Fair Chance Fund – Congratulations to Fusion Housing

Seven projects have been awarded a share of up to £15 million Fair Chance Funding over 3 years from January 2015.

Up to 7 new Social Impact Bonds to help turn around the lives of the most vulnerable young homeless people.

Funding comprises £10 million from Department for Communities and Local Government and £5 million from the Cabinet Office Social Outcomes Fund.

The winning Fair Chance Fund bids are led by:

  • DePaul UK – working in Greenwich, Manchester, Oldham and Rochdale
  • Fusion Housing – working in Kirklees, Calderdale and Wakefield
  • Home Group – working in Newcastle, Northumberland, South Tyneside, North Tyneside, Gateshead, Durham and Sunderland
  • Local Solutions – working in Liverpool and Knowsley
  • P3 – working in Gloucestershire, Tewkesbury, Forest of Dean, Stroud, Cheltenham, Gloucester City and Cotswold
  • St Basils – working in Birmingham, Coventry, Solihull, Walsall and Wyre Forest
  • The Y – working in Leicester, Leicestershire, Derby and Derbyshire

Outcomes payments will be made according to whether young homeless people with complex needs can:

  • sustain settled accommodation for 3 months, 6 months, 12 months and 18 months
  • achieve National Vocational Qualification equivalent qualifications
  • maintain volunteering
  • sustain full time or part time work for between 6 and 26 weeks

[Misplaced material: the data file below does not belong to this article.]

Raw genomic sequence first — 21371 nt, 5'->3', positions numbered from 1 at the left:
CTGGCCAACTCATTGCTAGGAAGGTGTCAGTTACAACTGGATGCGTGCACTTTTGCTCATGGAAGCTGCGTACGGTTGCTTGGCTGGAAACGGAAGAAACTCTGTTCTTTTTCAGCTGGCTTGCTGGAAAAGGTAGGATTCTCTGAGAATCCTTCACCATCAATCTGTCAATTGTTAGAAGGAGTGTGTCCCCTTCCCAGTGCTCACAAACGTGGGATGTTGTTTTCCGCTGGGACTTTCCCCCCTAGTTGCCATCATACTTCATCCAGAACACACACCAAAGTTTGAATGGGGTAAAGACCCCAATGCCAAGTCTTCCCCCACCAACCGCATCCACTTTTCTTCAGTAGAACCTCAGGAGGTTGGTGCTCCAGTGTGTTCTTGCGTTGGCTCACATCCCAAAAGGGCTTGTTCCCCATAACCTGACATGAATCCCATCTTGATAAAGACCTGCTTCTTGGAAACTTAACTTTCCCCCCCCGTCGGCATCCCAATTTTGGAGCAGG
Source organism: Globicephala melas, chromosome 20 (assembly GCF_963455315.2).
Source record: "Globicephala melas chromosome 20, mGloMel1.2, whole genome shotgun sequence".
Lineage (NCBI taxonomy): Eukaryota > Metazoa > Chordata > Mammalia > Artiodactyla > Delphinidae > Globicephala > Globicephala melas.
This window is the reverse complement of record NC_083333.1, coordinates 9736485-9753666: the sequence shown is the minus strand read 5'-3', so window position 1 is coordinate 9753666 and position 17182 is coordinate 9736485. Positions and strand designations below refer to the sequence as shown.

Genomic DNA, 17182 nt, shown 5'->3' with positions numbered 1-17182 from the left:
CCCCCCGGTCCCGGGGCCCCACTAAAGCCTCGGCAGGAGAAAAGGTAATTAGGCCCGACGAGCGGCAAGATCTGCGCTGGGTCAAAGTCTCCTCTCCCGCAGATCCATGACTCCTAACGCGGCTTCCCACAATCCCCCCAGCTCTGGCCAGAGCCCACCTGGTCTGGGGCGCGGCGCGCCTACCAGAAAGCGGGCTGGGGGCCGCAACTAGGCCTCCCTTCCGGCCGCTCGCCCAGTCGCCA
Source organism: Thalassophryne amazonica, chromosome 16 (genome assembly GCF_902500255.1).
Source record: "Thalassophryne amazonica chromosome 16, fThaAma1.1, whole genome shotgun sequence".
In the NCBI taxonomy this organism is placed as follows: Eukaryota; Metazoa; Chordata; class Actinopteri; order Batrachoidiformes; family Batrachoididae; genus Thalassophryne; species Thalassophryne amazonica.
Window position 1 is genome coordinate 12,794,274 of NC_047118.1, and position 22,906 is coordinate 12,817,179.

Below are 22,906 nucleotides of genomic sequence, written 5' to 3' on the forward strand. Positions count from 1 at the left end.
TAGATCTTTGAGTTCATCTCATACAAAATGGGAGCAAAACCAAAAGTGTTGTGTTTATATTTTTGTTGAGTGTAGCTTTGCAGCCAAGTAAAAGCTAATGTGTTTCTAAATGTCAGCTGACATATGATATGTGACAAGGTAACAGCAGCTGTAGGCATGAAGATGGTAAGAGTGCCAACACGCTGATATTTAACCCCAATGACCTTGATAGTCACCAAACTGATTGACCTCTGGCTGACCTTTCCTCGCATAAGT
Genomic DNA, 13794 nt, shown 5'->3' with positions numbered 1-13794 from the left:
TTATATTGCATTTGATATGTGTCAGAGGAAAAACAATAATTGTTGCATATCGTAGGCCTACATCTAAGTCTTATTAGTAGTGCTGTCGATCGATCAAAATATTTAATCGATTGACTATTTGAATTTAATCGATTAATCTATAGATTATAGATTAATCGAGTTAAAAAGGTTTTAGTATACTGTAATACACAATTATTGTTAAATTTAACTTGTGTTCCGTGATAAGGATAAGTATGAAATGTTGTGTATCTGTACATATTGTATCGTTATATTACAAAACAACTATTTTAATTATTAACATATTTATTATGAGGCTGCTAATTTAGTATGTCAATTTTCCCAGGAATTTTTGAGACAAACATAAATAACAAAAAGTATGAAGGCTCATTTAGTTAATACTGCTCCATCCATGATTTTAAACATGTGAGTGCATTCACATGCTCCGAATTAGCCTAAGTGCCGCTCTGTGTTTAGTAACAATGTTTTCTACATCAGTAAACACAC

The detailed Fair Chance Fund eligibility criteria for young people are as follows:

Providers can only claim outcome payments for young people who meet all of the following criteria:

  • aged 18 to 24 (21 and over if they are care leavers)
  • not in employment, education or training
  • homeless as defined in the homelessness legislation but not in priority need under that legislation
  • a priority for local authority support but unable to be accommodated in a supported housing scheme due to eg:

o       previous difficulties in, or eviction from, supported accommodation indicating that available supported housing provision is unlikely to succeed

o       security issues eg for young people involved in gangs or those who have committed serious offences

o       their needs are deemed too high/complex to manage within a supported housing scheme because of eg substance misuse, significant mental health issues, low/medium learning disability or personality disorders but not reaching the threshold for adult social care services

o       lack of specialist supported accommodation

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